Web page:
The majority of the distillery’s grains come from a local farm and from Valley Malt, a seller that offers artisanal malts from locally-grown grains for craft and homebrewers. And when the fermentation is done there’s a guy who comes and picks up the grain and feeds it to his cows, Amacker says.
While there is always some trial and error, Amacker is meticulous.
“We don’t want to be like anybody else,” he said.
Samplers in the tasting room can try a barrel-aged rum made with maple syrup from a Sullivan farm; a clear, chip- or traditional barrel-aged rum; pumpkin rum, potato vodka or bourbon. This year he will do a limited-release gin, and next year he will release a rye and single-malt whiskey, both barrel-aged. Part of the tour he offers involves educating the public.
While he wants his product to stand out, he realizes that a concentration of distilleries could encourage tourism in the Monadnock Region, possibly leading to the creation of a Cheshire spirits trail.
“There’s a ton of potential here,” he says.
CRAFT BEER GROWTH OUTPACES OVERALL BEER MARKET
While the craft spirits industry has been booming nationwide, the craft beer industry has slowed after years of posting double-digit growth, to increases of about 4-5% in the last several years, according to the Brewers Association. Though it’s important to remember that even those single-digit gains continue to outpace the overall beer market, which has been down 1-2%, which may be due to microbrewery saturation.
New Hampshire has seen an influx of new breweries. Of the nearly 80 in the state (there are 63 in Vermont, including Hill Farmstead, which won the number one spot in a worldwide list of the top brewers), 11 are in the Monadnock Region, and several of that number have opened for business within the past few years.
That may be due to a 2011 law that created nanobreweries as a separate class of businesses, with fewer barriers to getting started.
Trevor Bonnette, co-owner of Branch and Blade Brewing Co. in Keene, which opened in 2018, has more than doubled his production.
Four new tanks and a canning line have allowed the brewery to control its fate with scheduling.
They now have 98 barrels, up from 42, not including the 30 oak barrels (up from 10 at the start of their business).
While they doubled their capacity, Bonnette says they didn’t need to expand their brewing system, the most expensive element of a brewery.
Since the beginning, they have brewed 110 different varieties (some sold by the can and others by draft pour), and their profit margin is between 30-40%.
Some, like Bonnette, credits the growth of the buy local effort for raising interest in craft beers.
“Keene isn’t a huge city, but people are enthusiasts and have a real passion,” he says. “Beer is all about fun and community — it’s used to bring people together.”
WINE SALES SLOWING
After 24 years of continuous growth in wine consumption in the U.S., it slowed to a 1.2% growth year-to-year in 2018, according to the 2019 State of the Wine Industry Report. Experts cite several reasons, such as the growth of products that millennials prefer, such as craft spirits and cannabis.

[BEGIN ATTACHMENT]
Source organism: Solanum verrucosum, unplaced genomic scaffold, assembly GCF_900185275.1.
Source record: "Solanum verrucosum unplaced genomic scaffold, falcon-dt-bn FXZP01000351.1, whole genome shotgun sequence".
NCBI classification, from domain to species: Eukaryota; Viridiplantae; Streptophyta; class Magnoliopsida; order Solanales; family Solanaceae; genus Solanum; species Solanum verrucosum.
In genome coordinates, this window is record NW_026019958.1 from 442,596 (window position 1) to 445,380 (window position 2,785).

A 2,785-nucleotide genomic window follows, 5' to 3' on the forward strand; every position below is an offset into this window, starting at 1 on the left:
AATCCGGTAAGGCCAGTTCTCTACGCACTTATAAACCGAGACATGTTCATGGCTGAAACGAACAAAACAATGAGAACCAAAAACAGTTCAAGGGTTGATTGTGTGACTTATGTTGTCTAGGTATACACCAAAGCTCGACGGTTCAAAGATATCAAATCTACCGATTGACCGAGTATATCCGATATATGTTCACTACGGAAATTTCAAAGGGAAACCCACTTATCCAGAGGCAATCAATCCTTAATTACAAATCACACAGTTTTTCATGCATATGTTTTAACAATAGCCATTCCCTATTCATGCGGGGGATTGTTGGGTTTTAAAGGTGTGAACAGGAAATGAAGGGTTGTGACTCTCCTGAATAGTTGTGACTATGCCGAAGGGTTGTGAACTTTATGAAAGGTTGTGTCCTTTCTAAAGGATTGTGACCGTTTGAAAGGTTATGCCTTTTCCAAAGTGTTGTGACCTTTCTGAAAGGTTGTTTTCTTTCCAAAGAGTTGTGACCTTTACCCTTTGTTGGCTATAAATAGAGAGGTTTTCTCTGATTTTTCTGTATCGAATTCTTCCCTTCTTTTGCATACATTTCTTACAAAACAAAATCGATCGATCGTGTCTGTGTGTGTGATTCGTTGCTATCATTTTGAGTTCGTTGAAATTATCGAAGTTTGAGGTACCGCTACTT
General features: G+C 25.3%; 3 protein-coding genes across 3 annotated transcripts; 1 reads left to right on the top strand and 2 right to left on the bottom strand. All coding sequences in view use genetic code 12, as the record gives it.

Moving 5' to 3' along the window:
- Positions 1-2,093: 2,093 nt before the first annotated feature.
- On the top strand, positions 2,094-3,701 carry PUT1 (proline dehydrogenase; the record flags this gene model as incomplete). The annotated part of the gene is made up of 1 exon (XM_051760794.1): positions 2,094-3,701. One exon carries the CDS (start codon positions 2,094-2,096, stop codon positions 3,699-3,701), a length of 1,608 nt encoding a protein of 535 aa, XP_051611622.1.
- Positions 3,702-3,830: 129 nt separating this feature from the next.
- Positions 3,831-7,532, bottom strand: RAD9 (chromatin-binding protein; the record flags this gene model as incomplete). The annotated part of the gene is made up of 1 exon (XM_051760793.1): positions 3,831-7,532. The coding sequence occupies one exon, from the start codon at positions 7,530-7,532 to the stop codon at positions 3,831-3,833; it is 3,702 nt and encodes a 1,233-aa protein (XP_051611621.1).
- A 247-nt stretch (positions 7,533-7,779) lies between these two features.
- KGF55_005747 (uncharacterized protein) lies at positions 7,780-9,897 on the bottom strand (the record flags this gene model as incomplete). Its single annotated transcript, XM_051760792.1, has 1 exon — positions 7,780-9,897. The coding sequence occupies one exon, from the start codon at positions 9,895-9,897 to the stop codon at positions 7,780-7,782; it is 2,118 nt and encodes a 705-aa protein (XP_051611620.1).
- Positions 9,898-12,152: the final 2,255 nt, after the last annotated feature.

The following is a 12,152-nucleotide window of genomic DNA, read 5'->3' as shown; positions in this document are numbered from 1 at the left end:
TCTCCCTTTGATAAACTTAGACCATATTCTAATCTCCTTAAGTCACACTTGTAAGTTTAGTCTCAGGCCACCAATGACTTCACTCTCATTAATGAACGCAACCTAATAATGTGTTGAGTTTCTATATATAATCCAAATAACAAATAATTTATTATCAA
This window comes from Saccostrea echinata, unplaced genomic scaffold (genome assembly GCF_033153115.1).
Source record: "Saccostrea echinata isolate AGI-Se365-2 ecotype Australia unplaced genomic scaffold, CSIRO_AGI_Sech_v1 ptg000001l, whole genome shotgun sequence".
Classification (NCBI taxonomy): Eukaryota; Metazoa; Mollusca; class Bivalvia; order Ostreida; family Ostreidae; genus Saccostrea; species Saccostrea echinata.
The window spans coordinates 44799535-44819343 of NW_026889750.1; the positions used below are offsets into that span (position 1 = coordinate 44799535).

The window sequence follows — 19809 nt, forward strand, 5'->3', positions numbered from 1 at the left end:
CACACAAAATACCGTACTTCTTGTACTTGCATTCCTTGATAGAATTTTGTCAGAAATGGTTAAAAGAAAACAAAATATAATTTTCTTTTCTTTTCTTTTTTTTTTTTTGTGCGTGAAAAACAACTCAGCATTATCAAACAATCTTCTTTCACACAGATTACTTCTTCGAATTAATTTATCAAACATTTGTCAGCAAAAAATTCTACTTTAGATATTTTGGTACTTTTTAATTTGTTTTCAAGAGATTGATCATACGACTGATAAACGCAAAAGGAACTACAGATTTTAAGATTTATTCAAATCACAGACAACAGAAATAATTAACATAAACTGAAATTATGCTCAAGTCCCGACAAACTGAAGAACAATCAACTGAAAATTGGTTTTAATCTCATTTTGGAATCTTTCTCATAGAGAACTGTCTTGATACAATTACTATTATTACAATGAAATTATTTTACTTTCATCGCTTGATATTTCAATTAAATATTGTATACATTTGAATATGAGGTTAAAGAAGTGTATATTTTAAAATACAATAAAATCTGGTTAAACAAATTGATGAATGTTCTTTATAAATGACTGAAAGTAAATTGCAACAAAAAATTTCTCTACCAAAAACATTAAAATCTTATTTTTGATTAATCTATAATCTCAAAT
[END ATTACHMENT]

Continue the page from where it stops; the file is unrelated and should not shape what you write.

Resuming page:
The dollar value of wine continued to grow that year at a rate of 3.7%, suggesting that consumers desire higher-quality wine and are spending more per bottle. This indicates wine marketers need to get more creative to bring new consumers into the category.
There is roughly the same number of wineries — 25 — in New Hampshire and Vermont, operating as both small and large-scale operations.
Labelle Winery in Amherst, New Hampshire, is on the large-scale end. What began as an experimental one-gallon batch of blueberry wine made in founder Amy Labelle’s Boston apartment has morphed into a 20,000-square-foot space that includes a bistro, tasting bar, art gallery, gift shop and event space and employs 125.
Roughly 2,000 vines grow on Labelle’s three-plus acres of vineyard, and the winery also sources grapes from other growers in New England, the Finger Lakes region of New York and Washington State. Labelle’s Amherst Vineyard Red and Amherst Vineyard White are among its 100% New Hampshire wines.
Her first year in business, Labelle bottled 400 cases; she now makes 15,000 and distributes to 300 stores.
She’s also expanding into the lucrative craft spirits business. This summer, construction will begin on a distillery on 50 acres across the road from the winery along with a tavern and fresh foods market.
“We’re making more and more wine every year,” she says. “The demand is there.”
She knows why.
“People of New Hampshire realize good-quality products can be made here,” she notes. “My philosophy has always been that if we produce the best possible product we can make from the best possible fruit I can get or grow, the wine will be excellent.”
Poocham Hill Winery, located along a dirt road three miles off of Route 9 in Westmoreland, has been a player in the local wine industry for nine years and has doubled in volume of cases sold. Still, owners Steve Robbins and Mame Odette are happy keeping their business at its current size.
They make wine from their own grapes, and production depends on the weather that year; they’ve only had one bad year, says Robbins. They consider their winery more of an agricultural business.
They could have moved their expanded tasting room to Route 9 but decided they were happy doing what they are doing: educating people about the grape growing that is specific to this region.
His recipe for success in the craft beverage industry in northern New England is along the same idea as it is for just about any locally-produced product: the place is the thing.
“It’s more about creating an experience for people who come to visit and giving them something exciting and fun so they’ll tell their family and friends,” he says. “That’s very important.”
Nicole Colson writes from Swanzey, New Hampshire.